January 11, 2015

Review Corner

Imagine if we had followed the advice of some of our leading advisers then, many of whom are some of our leading advisers now, to severely restrict the energy source that billions of people used to lift themselves out of poverty in the last thirty years? We would have caused billions of premature deaths--deaths that were prevented by our increasing use of fossil fuels.

What happens if today's predictions and prescriptions are just as wrong? That would mean billions of premature deaths over the next thirty years and beyond. And the loss of a potentially amazing future.


Review Corner, it has ben noted, is frequently too generous with stars. Today's stinginess for a great book will seem cruel by comparison

I had elected not to read Alex Epstein's The Moral Case for Fossil Fuels. I read a great review in the Objective Standard, and the topic was certainly of interest, but it was clear that Epstein grounded the book on Objectivist principles and I had trepidation.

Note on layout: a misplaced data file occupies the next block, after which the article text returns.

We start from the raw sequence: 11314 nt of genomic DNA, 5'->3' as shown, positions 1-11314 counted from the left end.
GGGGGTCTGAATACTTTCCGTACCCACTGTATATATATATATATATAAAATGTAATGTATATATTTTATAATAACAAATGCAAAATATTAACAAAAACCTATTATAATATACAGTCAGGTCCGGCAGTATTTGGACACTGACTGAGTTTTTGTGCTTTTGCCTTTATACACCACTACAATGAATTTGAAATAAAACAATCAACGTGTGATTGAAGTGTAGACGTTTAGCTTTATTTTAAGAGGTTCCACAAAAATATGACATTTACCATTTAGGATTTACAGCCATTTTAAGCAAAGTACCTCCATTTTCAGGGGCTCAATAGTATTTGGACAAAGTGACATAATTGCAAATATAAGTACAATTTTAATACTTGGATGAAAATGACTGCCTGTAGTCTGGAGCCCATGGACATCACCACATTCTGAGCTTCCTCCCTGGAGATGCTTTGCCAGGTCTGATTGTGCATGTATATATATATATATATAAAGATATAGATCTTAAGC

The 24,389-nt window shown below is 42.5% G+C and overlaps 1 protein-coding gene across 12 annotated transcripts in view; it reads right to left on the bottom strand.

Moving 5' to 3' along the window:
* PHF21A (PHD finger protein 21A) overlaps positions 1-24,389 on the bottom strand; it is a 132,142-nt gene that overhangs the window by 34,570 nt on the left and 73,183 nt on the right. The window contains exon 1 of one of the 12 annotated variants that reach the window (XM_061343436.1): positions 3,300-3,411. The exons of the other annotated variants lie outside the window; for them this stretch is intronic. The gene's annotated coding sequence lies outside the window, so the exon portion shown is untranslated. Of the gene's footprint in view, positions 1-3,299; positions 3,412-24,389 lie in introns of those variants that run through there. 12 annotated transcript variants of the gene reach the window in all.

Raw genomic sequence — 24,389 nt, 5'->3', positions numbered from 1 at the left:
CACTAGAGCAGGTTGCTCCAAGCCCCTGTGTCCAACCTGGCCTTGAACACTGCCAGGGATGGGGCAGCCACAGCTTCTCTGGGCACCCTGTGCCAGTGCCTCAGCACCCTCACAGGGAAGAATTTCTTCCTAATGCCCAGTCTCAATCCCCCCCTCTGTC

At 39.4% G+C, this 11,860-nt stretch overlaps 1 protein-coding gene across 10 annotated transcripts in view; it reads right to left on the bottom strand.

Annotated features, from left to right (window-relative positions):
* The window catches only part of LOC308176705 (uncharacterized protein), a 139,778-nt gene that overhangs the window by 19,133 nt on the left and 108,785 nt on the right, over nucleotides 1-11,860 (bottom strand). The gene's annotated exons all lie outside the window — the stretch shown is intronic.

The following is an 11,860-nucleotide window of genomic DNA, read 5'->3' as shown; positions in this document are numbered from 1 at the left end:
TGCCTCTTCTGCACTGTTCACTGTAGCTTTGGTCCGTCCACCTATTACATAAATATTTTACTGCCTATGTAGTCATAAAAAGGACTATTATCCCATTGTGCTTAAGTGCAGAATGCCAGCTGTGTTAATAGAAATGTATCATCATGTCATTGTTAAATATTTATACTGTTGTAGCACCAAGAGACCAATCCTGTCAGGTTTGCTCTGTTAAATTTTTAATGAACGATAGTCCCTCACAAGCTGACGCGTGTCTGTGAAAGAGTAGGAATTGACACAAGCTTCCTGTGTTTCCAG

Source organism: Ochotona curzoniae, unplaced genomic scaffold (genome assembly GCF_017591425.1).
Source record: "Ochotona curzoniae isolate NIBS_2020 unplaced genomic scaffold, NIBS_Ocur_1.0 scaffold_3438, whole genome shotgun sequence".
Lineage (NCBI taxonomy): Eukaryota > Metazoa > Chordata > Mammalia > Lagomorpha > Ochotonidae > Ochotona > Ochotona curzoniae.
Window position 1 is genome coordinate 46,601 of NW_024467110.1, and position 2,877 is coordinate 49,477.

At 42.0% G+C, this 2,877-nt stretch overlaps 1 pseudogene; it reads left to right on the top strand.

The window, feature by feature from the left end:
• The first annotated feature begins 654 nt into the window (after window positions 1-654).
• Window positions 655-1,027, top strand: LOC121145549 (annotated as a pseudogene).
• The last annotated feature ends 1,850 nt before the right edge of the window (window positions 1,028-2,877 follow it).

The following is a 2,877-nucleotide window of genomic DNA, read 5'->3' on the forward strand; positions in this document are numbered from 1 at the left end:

A recommendation from both Blog Brother Bryan and a mutual LOTR-F friend pulled me back in the fold. "Is it 'too Objectivist?'" I asked Bryan. He replied "How can something be 'too Objectivist?'"

I succumbed to peer pressure, picked it up on Kindle, and enjoyed it immensely. It is a powerful, well documented, and comprehensive book. It sounds some common themes we've discussed on ThreeSources, but adds great depth, clarity, and corroborating data.

This is a microcosm of the central idea of this book-- that more energy means more ability to improve our lives; less energy means less ability-- more helplessness, more suffering, and more death. Of course, this book is focused on fossil fuel energy-- but only, as you'll see, because I believe that it is the most essential technology for producing energy for 7 billion people to improve their lives, at least over the next several decades. If there was a better form of energy and it was under attack in a way that wildly exaggerated its negatives and undervalued its positives, I'd be writing the moral case for that form of energy.